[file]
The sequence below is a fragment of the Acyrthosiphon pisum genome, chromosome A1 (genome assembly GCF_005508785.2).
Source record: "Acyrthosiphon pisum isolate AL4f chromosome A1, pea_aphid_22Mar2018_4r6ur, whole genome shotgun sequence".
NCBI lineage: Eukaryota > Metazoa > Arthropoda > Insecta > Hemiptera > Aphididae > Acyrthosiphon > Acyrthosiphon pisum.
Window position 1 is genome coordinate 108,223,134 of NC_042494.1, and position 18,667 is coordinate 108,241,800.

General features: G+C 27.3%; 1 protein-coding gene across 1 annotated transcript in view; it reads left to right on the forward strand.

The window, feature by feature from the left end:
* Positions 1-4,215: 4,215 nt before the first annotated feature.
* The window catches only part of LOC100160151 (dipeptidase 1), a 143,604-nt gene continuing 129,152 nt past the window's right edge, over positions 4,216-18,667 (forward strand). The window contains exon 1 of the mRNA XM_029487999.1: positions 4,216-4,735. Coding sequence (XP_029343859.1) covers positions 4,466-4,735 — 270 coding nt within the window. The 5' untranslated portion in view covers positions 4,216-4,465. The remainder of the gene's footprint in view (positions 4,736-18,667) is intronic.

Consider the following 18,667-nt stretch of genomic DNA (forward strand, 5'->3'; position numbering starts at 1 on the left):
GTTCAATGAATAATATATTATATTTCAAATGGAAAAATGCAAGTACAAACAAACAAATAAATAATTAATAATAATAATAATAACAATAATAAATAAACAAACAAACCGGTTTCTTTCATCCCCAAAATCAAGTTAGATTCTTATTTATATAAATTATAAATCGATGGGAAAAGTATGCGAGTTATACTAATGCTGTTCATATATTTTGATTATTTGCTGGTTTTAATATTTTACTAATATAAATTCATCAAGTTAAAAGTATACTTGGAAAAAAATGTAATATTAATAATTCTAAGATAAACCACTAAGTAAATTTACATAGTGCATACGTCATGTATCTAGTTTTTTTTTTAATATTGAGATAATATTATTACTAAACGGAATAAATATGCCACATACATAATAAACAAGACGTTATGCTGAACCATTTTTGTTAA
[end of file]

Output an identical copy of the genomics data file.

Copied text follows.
The sequence below is a fragment of the Acyrthosiphon pisum genome, chromosome A1 (genome assembly GCF_005508785.2).
Source record: "Acyrthosiphon pisum isolate AL4f chromosome A1, pea_aphid_22Mar2018_4r6ur, whole genome shotgun sequence".
NCBI lineage: Eukaryota > Metazoa > Arthropoda > Insecta > Hemiptera > Aphididae > Acyrthosiphon > Acyrthosiphon pisum.
Window position 1 is genome coordinate 108,223,134 of NC_042494.1, and position 18,667 is coordinate 108,241,800.

General features: G+C 27.3%; 1 protein-coding gene across 1 annotated transcript in view; it reads left to right on the forward strand.

The window, feature by feature from the left end:
* Positions 1-4,215: 4,215 nt before the first annotated feature.
* The window catches only part of LOC100160151 (dipeptidase 1), a 143,604-nt gene continuing 129,152 nt past the window's right edge, over positions 4,216-18,667 (forward strand). The window contains exon 1 of the mRNA XM_029487999.1: positions 4,216-4,735. Coding sequence (XP_029343859.1) covers positions 4,466-4,735 — 270 coding nt within the window. The 5' untranslated portion in view covers positions 4,216-4,465. The remainder of the gene's footprint in view (positions 4,736-18,667) is intronic.

Consider the following 18,667-nt stretch of genomic DNA (forward strand, 5'->3'; position numbering starts at 1 on the left):
GTTCAATGAATAATATATTATATTTCAAATGGAAAAATGCAAGTACAAACAAACAAATAAATAATTAATAATAATAATAATAACAATAATAAATAAACAAACAAACCGGTTTCTTTCATCCCCAAAATCAAGTTAGATTCTTATTTATATAAATTATAAATCGATGGGAAAAGTATGCGAGTTATACTAATGCTGTTCATATATTTTGATTATTTGCTGGTTTTAATATTTTACTAATATAAATTCATCAAGTTAAAAGTATACTTGGAAAAAAATGTAATATTAATAATTCTAAGATAAACCACTAAGTAAATTTACATAGTGCATACGTCATGTATCTAGTTTTTTTTTTAATATTGAGATAATATTATTACTAAACGGAATAAATATGCCACATACATAATAAACAAGACGTTATGCTGAACCATTTTTGTTAA